Progressive New Gated Apartment Complex up for Council Decision

by Tony Rutherford HuntingtonNews.Net Reporter
Artists Conception of Proposed Apartments
Artists Conception of Proposed Apartments

HUNTINGTON, WV (HNN) - - During the Thursday council work session Nate Randolph called the planned $8 million dollar gate apartment community at Eighth Avenue and Third Street “a definition for Huntington’s future.”

His statements ---- and those voiced by many council members --- suggest a “no brainer” in terms of win win economic development for the city. However, Randolph worried that a reputation for “we don’t want things to change” could influence enough members of council to vote down the necessary re-zoning recommended by committees.

Community opposition has hinged on increased traffic , overloaded sewage and/or storm sewers.

Randolph told council that Thorntree Apartment owner, Alex Vence, has addressed effectively all the challenges, such as , for instance, a holding pond to gradually release storm water back into the earth.

Interior of Proposed New Apartments Taken from Similar Single Bedroom by Developer
Interior of Proposed New Apartments Taken from Similar Single Bedroom by Developer

“Vence has bank financing and committed to one-third at a time builds,” Randolph explained. The bank phasing requirement limits risk by having the next phase contingent on successful rentals of the newly construction portion.

Randolph verbalized the need for new mid to upscale apartments.

“We do not have enough qualified housing stock in the city. This is part of improving our housing stock and warrants a zoning change. We are replete with underutilized or vacant industrial property,” the councilman said.

Part of his rationale included an explanation that the new addition would woo those financially comfortable into the gated community, thus, opening their former lower rent locations for occupancy by some of those lower income people on a waiting list for apartments in their price range to become vacant.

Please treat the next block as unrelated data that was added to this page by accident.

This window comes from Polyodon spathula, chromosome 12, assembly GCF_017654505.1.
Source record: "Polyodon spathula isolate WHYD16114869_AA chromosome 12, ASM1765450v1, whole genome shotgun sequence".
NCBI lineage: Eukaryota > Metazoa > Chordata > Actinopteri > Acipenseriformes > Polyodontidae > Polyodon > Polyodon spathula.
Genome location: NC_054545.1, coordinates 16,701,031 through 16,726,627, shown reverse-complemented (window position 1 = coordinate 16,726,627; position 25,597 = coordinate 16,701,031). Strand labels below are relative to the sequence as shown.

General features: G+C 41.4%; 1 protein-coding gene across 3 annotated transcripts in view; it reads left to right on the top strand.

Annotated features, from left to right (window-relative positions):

“We have a willing buyer and a willing seller. It’s in our best interest,” he concluded.

Prior to the council vote, members of the public will have an opportunity to speak in favor or in opposition of the proposed gated community.

Other agenda items which spared work session comments included a new landfill contract and the bid for energy savings by Honeywell.

Purchasing Director Darryl Miller, indicated that a “measure twice and cut once” re-bid on the landfill contract had been taken with a resulting $150,000 savings (over the life of the five year contract ) to the city. Earlier, questions arose on factoring a ‘low bid’ due to a distance issue. On the new bid, “We bid operating costs [the same] to all vendors.”

The contract will now go through a finance committee referral.

The final items discussed was the interest rate for the Honeywell improvements. According to Miller, a stipulation had been that the bank guarantee the bid rate for 30 days since it takes approximately that long for two council readings. However, the low bidder offered 3.85% but only until July 14. Huntington Bank offered 3.88% through July 27.

As a consequence, Huntington Bank has been recommended as the winning bid. Steve Williams has now abstained from any council or finance committee decisions since he is an executive at the bank. At the Monday council meeting, a finance committee vice chairman likely will be determined.

Prior to the 7:30 p.m. council meeting, the Public Safety Committee meets at 6 p.m. to discuss safety ramifications of Huntington Fire Department issues, which are still to be fully determined.

The firefighters union , Mayor Wolfe, and Chief Craig Moore have a meeting prior to the public safety committee. They are examining the documents produced as evidence by the union to back up their no confidence vote. Similarly, Chief Moore has an opportunity to provide explanations.

Although the union has publicaly asked for Moore to step down, all parties have declined to make the supporting documentation available to the public or media.

The proposed purchase of four portable radios for the fire department at a total cost of about $19,000 is on council’s agenda.

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